Save your sanity and stay out of the Poor House by considering these eight party options.
Published: October 30, 2019
By: Kerrie McLoughlin
It seems like kids’ birthday parties are getting more and more out-of-hand, with parents trying to top each other to win some non-existent “Most Elaborate Party” award!
It can be difficult — if not impossible — to keep up with the intricate, expensive and often highly structured parties that are thrown by our child’s friends and classmates.
Whether your child is in school, home-schooled or not yet even in preschool, the politics of birthday parties affect everyone. Save your sanity and stay out of the Poor House
by considering these eight options.
- Realize that you don’t have to invite the whole world to an expensive gathering. One of my favorite parties growing up consisted of about five friends at an ice cream parlor. You could save up for something special and a little more costly every few years, like taking five friends to an amusement park. If you’re having the party in your spacious backyard, by all means invite your child’s entire class. But …
- If you have a small home or apartment, you might invite guests to a park shelter that you reserve in advance. Bonus: You don’t have to clean your home before or
after the party!
- Of course, some of the kids in your child’s class may have their feelings hurt if they aren’t invited, but we all have to get used to rejection sometime, right? The unspoken rule in most classrooms is that kids shouldn’t talk about upcoming birthday parties so those who were not invited won’t get their feelings hurt. Don’t make your child feel like she has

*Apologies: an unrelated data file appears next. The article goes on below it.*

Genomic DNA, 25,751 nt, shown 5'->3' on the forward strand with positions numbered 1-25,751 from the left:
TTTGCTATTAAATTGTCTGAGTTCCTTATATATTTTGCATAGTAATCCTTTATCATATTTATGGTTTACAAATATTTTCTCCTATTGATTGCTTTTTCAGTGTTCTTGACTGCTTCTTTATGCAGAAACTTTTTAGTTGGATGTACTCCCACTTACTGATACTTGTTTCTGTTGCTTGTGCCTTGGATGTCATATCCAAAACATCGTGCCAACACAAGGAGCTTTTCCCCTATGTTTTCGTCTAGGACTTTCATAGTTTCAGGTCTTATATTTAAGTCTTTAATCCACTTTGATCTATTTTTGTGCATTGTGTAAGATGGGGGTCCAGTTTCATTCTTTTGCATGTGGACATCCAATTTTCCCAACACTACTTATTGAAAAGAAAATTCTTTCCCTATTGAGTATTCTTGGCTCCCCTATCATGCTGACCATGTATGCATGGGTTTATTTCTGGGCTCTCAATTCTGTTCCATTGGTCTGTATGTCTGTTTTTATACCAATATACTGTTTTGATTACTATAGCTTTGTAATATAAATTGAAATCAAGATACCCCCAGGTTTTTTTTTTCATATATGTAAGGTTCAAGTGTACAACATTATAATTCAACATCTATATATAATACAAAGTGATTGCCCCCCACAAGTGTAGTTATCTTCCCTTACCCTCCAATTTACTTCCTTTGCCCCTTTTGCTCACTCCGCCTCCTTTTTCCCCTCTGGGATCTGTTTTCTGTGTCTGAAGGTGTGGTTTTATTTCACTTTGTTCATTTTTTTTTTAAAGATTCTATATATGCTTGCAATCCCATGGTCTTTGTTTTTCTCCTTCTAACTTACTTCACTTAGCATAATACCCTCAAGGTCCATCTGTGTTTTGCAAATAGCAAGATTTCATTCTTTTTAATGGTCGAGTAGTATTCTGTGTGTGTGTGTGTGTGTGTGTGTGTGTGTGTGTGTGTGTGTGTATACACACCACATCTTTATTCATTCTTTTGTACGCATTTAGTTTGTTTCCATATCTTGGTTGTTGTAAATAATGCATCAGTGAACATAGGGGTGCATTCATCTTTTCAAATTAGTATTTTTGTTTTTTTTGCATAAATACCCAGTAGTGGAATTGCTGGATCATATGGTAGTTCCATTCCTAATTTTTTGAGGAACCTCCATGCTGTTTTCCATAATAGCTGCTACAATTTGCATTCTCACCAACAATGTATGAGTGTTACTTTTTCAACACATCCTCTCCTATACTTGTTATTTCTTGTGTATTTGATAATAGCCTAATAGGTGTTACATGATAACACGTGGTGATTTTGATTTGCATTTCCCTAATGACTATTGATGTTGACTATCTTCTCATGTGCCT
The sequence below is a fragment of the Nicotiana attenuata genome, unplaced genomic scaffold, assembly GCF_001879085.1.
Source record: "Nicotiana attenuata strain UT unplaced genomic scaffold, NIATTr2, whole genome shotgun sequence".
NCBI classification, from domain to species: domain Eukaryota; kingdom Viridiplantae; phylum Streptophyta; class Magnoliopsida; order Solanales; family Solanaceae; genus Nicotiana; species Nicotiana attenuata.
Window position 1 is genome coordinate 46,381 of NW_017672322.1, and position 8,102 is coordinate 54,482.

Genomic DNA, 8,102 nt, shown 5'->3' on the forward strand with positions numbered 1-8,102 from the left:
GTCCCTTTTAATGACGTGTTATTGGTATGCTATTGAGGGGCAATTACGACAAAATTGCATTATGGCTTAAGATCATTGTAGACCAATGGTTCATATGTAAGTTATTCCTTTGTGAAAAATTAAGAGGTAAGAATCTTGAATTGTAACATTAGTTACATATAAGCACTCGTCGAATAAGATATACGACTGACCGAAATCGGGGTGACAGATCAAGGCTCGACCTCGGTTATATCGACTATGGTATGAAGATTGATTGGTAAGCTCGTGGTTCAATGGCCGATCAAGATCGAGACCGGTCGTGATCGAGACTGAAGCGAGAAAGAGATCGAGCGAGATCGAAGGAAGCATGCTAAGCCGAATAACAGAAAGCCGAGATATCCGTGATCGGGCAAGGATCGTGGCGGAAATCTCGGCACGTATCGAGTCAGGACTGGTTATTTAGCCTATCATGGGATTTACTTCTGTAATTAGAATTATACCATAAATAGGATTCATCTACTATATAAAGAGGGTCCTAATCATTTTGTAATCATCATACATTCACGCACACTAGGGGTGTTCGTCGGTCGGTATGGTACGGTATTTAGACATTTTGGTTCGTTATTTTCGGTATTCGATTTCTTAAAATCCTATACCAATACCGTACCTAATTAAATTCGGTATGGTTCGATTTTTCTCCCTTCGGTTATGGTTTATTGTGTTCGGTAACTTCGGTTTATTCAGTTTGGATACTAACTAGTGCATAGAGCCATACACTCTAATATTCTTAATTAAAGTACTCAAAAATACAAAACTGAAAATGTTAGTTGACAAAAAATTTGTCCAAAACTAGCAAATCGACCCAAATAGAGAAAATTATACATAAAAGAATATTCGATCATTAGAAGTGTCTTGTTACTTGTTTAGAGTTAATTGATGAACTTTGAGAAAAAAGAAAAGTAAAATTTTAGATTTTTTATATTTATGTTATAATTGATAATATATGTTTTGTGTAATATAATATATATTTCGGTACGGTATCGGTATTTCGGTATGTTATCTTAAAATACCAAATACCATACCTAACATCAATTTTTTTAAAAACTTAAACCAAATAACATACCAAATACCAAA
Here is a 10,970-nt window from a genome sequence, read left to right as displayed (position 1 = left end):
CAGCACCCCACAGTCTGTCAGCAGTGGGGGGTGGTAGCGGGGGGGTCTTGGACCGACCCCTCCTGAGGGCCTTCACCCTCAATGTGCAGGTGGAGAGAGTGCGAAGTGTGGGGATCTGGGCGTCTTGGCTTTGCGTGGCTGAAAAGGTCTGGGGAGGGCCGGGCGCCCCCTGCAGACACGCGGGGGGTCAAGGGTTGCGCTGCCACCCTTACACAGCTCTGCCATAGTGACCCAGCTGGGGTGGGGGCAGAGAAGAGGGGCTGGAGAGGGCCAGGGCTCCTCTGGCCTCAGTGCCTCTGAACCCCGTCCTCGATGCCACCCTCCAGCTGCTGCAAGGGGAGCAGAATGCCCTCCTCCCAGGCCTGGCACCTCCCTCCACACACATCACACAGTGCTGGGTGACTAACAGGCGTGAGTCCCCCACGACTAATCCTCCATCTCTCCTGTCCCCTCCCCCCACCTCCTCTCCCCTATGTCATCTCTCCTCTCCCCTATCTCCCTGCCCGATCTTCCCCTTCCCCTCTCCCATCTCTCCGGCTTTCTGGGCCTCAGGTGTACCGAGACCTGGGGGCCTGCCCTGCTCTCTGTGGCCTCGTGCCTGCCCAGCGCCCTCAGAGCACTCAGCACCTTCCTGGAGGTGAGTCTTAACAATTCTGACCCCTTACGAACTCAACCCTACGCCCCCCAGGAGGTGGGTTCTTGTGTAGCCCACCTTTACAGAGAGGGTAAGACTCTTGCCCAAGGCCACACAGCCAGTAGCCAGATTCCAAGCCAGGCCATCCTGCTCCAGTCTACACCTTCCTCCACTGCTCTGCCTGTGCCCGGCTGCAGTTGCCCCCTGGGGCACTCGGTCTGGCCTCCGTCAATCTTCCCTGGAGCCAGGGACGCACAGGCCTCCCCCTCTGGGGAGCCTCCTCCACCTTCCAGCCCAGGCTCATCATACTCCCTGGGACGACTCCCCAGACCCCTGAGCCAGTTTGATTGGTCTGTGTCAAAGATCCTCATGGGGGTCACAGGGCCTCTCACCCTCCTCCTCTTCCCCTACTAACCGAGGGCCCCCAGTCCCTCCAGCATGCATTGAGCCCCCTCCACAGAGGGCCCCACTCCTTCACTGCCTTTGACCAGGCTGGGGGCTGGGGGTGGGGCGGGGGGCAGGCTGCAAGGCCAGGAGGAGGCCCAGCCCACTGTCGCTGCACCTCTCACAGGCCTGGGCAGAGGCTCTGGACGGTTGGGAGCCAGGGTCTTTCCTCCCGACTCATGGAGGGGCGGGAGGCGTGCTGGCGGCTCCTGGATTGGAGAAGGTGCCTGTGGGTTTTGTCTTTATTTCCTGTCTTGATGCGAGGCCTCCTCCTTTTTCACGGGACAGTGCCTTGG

to invite kids to her party just because she attended their party. Either set a limit on the number of invitees or have your child really think about who her friends are and who she would want at her party.
- When my son turned 8 this year, we let him have three friends sleep over the night before his at-home birthday party. We had invited close family members and a handful more of his friends to the party. This way, he got to play with his pals while his grandparents got to watch him open gifts and have a blast. And if you have tweens, pizza and a movie at home, followed by a sleepover, is a great bet.
- Instead of spending mega bucks on a specialty cake, bake cupcakes yourself and let the guests decorate their own with colored frostings, sprinkles, gumdrops and other candies.
- To take up some time and get some kid energy out on the cheap, consider a piñata. Otherwise, kids don’t need every minute of the day scheduled for them — running wild is what they are best at, especially at a birthday party!
- If you’re tired of your kid receiving so many gifts that you can’t even find a place to put them all, with your child’s permission, of course, consider asking guests to bring canned goods for a local food bank instead of gifts. Or you could have guests bring a book from home they don’t read much anymore, and do a book swap.
- Take your child on a special Birthday Date and talk about the day she was born. Write a letter to her every year letting her know how she’s grown as a person and what you love about her.
Bottom line: I’m willing to bet that your child would much rather have your time than an extravagant, stressful party where you felt like 30 kids and their parents had to be invited. The most important thing is to make your child feel special on his special day.